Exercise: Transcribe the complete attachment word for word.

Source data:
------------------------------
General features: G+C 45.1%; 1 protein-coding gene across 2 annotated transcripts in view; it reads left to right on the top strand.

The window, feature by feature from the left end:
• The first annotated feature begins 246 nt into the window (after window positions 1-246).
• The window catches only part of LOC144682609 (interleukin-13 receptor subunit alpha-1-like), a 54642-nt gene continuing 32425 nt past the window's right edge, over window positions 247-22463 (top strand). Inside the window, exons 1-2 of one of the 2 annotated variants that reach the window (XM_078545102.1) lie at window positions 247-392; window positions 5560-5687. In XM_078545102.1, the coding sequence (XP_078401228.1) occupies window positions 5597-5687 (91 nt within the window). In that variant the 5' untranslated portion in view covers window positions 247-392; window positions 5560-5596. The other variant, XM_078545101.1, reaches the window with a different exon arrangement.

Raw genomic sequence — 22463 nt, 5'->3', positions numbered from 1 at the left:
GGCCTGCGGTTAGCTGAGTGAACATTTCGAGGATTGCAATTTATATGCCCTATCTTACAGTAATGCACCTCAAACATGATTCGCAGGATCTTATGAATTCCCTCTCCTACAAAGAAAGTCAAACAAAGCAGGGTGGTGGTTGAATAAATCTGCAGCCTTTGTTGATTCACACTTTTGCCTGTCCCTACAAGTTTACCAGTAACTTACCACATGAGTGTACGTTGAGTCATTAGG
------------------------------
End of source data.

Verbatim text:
General features: G+C 45.1%; 1 protein-coding gene across 2 annotated transcripts in view; it reads left to right on the top strand.

The window, feature by feature from the left end:
• The first annotated feature begins 246 nt into the window (after window positions 1-246).
• The window catches only part of LOC144682609 (interleukin-13 receptor subunit alpha-1-like), a 54642-nt gene continuing 32425 nt past the window's right edge, over window positions 247-22463 (top strand). Inside the window, exons 1-2 of one of the 2 annotated variants that reach the window (XM_078545102.1) lie at window positions 247-392; window positions 5560-5687. In XM_078545102.1, the coding sequence (XP_078401228.1) occupies window positions 5597-5687 (91 nt within the window). In that variant the 5' untranslated portion in view covers window positions 247-392; window positions 5560-5596. The other variant, XM_078545101.1, reaches the window with a different exon arrangement.

Raw genomic sequence — 22463 nt, 5'->3', positions numbered from 1 at the left:
GGCCTGCGGTTAGCTGAGTGAACATTTCGAGGATTGCAATTTATATGCCCTATCTTACAGTAATGCACCTCAAACATGATTCGCAGGATCTTATGAATTCCCTCTCCTACAAAGAAAGTCAAACAAAGCAGGGTGGTGGTTGAATAAATCTGCAGCCTTTGTTGATTCACACTTTTGCCTGTCCCTACAAGTTTACCAGTAACTTACCACATGAGTGTACGTTGAGTCATTAGG